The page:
The open fields of the Colne Valley beyond the trees of Bayhurst Wood.

Bayhurst has a different aspect to the rest of Ruislip Woods, with more sessile oak as well as birch, beech, alder and aspen. In 2008, a 2 km perimeter cycle path was added, also open to walkers and known as the David Brough Cycle Trail. Unusually it honours a living person: Brough is well-known locally as the former head of democratic services at the council and the chair of Hayes Town Partnership. Following the cycle trail is now an option for Hillingdon Trail walkers: it’s more direct and more accessible. The traditional route doglegs deeper into the woods, offering a more immersive green experience, but includes quite a steep climb.

There’s one last fragment of the NNR over on your right: Tarletons Lake, a serene old pond surrounded by swampy grassland and woodland which was previously managed as a Local Nature Reserve by London Wildlife Trust but is now back under council control. As the Hillingdon Trail’s exit from this very special place, it certainly provides a contrast to Ruislip Lido at its entrance.


Harefield Church just visible through the mature trees in its churchyard.

I’ve written a bit more about Harefield under LondonLoop section 12, but the Hillingdon Trail will give you more of a rounded view of this old northwest Middlesex parish. Leaving the NNR you’ll find yourself walking through some of London’s genuine countryside, today largely under public ownership as part of the Green Belt. On the right is Middle Lodge, one of the lodges of Breakspear House, and you might catch a glimpse of the house itself through the trees.

This was the nucleus of the Breakspears estate that once belonged to the non-papal Breakspear I discussed above. The Grade I-listed house was rebuilt in the mid-17th century and has recently been converted to flats. The area to the left may well have been part of the old park attached to the original Harefield manor house, until 1786 when the latter moved to Harefield Lodge further south. Across the fields you can see Park Lodge Farm, which is still operated as a commercial farm and includes a Grade II-listed 18th century farmhouse. The path you join through a rather damp woodland is known as Breakspear’s Path: the Breakspears and their servants would have walked to church this way.

You’re soon completing their journey alongside the churchyard wall of St Mary’s church, the oldest building in Harefield. As mentioned in my earlier piece on the Loop, it’s some way outside the village to the south, perhaps because for many centuries it was more a manorial than a parish church: for at least some of its history, the manor house was next door. It was a ‘private peculiar’ until 1847 and didn’t become a parish church until 1898.

Inside are numerous lavish monuments to people connected to the lords of the manor, including one by Grinling Gibbons to Mary Newdigate who died in 1692. It’s likely there was a church on the site in Saxon times, but the oldest extant part is a patch of 12th century masonry in the west wall of the nave. There’s a 13th century lancet window in the exterior north wall, the nave is 14th century and the tower 16th, with the oldest bell dated 1629, though there are the inevitable Victorian rearrangements.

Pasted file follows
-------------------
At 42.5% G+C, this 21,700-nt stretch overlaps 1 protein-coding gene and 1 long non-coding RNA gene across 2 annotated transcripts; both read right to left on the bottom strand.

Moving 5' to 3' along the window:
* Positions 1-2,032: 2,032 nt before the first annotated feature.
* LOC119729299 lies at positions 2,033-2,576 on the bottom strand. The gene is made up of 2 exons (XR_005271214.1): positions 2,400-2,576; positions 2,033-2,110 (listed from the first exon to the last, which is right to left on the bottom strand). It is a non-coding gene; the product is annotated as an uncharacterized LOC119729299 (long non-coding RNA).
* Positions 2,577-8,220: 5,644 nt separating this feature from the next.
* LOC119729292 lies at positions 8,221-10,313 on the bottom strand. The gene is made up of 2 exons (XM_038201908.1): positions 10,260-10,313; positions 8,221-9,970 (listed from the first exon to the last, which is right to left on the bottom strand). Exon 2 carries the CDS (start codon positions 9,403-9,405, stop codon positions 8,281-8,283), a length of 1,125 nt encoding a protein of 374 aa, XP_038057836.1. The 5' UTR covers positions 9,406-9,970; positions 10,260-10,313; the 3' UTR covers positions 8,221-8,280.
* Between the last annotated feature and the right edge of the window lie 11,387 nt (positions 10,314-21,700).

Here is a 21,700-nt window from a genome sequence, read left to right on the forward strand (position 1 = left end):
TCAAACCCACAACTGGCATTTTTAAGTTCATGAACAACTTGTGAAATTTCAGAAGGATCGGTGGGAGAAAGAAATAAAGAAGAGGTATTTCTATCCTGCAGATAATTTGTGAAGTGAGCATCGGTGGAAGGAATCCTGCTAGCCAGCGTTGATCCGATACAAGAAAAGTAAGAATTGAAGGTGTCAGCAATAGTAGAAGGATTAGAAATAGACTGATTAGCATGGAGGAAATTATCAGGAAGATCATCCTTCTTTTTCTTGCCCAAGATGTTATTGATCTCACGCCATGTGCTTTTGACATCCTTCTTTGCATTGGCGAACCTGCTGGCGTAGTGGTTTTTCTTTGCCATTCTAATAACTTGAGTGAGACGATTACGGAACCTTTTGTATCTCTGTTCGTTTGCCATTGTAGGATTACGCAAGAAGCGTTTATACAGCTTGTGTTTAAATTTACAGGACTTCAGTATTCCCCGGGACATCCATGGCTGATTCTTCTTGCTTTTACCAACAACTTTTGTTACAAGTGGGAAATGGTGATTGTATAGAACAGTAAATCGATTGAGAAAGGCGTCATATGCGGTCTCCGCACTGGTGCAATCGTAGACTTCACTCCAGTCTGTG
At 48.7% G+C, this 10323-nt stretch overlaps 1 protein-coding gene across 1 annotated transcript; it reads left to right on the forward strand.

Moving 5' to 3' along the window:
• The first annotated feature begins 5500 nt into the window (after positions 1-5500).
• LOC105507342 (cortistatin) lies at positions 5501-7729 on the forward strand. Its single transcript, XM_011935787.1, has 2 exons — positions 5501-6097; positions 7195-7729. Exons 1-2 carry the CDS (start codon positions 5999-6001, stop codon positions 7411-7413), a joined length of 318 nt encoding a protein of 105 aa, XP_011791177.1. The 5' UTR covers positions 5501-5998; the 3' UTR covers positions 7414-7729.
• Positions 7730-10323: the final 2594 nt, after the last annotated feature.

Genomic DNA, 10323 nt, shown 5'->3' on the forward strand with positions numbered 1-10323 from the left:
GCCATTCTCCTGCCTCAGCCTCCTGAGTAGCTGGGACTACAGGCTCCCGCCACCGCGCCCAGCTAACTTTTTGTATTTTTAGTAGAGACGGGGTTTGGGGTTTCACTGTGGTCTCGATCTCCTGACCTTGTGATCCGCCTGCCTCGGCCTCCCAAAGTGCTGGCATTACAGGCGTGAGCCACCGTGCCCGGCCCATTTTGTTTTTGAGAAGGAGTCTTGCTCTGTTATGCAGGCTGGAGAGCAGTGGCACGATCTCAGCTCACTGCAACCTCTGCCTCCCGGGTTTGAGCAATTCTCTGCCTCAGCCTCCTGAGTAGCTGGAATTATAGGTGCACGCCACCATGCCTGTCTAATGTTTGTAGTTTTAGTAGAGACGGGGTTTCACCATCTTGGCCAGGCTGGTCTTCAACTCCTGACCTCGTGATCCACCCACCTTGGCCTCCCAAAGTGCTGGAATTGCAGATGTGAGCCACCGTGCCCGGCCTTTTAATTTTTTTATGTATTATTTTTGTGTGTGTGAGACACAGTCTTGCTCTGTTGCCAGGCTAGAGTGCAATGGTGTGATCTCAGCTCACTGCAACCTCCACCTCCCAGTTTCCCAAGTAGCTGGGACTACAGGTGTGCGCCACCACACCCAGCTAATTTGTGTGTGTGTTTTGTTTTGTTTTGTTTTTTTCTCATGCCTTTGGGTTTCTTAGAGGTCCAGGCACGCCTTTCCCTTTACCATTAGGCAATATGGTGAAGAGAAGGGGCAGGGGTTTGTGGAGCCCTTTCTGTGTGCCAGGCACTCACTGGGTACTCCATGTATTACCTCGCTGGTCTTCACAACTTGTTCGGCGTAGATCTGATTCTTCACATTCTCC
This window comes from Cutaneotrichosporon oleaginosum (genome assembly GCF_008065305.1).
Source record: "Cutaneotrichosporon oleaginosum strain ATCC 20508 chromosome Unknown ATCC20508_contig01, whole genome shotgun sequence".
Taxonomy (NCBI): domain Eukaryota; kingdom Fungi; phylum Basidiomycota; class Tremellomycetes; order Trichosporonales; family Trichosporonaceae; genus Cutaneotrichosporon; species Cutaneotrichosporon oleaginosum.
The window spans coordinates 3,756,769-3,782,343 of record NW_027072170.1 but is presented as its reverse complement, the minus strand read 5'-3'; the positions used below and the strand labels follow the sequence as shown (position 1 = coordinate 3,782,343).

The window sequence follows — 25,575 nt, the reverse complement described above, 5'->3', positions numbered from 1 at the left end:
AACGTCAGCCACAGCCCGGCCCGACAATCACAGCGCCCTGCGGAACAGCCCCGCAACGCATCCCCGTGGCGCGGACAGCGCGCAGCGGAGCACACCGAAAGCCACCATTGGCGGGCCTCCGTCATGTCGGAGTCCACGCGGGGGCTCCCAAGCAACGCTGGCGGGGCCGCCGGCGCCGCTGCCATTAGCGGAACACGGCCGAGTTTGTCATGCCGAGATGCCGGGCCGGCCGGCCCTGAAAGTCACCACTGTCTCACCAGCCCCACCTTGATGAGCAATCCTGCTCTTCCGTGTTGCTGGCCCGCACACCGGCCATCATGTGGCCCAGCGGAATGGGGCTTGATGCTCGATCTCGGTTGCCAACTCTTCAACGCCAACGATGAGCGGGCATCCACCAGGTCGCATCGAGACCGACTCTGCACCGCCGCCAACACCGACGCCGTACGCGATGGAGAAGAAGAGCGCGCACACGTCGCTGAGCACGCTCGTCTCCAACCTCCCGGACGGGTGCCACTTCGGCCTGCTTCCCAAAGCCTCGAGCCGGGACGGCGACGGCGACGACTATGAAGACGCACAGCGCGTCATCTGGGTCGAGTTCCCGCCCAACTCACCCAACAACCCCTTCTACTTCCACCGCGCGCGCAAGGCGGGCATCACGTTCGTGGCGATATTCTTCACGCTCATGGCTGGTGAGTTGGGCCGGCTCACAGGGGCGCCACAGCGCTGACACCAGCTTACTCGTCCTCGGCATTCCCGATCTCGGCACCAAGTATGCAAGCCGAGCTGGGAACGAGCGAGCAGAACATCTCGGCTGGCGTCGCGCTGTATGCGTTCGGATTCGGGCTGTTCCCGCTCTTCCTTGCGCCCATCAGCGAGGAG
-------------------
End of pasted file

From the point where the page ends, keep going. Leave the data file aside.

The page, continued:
If you wander in the churchyard, you’re sure to notice the Commonwealth War Graves, and in particular a large group with unusual (in fact unique) scroll designs surrounding an obelisk commemorating Australian victims of World War I. The Australian presence here is not only testimony to the international carnage inflicted by that war, but is also a clue to the early history of Harefield’s best-known institution, Harefield Hospital, the specialist heart and lung hospital to the north of the village.

In 1914, the future hospital site was occupied by a mansion known as Harefield Park House, home to a wealthy Australian couple, the Billyard-Leakes. When war broke out, they offered the use of the house and grounds to the Australian Ministry of Defence as a convalescent home for wounded servicemen. It became the No 1 Australian Auxiliary Hospital, the only entirely Australian war hospital in England. By October 1916 it had 960 patients accommodated in over 50 buildings, and even published its own magazine, the Harefield Park Boomerang.

Inevitably some of the wounded didn’t make it, and over 100 of these are now buried here, commemorated in headstones designed by the patients and staff. When the hospital closed in 1919, the site remained in medical use, initially as a tuberculosis sanatorium, and eventually evolved into the renowned specialist facility of today.

Countess of Derby almshouses, Harefield.
The Trail now climbs Church Hill towards the village, passing several historic buildings. The red brick Tudor almshouses with their fairytale chimneys on the right were endowed by Alice Spencer, Countess of Derby, lady of the manor in the early 17th century. She’s known to have entertained Elizabeth I at the manor house, and is memorialised in the church. The former White Horse pub on the left, a private home since 2010, is largely late 17th century.

The Trail then turns off along Bird Lane, an old track beside an ivy-clad 17th century cottage, but the village centre is not much further along the High Street, with its shops, cafés and pubs arranged around a large green.

You’re soon walking alongside hedgerows again, soon with views towards the Colne valley. Off to the left is a little-known Site of Special Scientific Interest (SSSI), Harefield Pit, which isn’t open to the public. The interest here is geological: it’s a former chalk pit where digging has revealed several layers of London’s geology, with chalk below gravelly Reading Beds laced with tiny fossils of algae, topped off with London clay.  You cross the end of a drive that leads up to a splendidly sited posh pub-restaurant, the Old Orchard, well worth a visit, before descending through a meadow into the valley, with the Grand Union Canal visible ahead.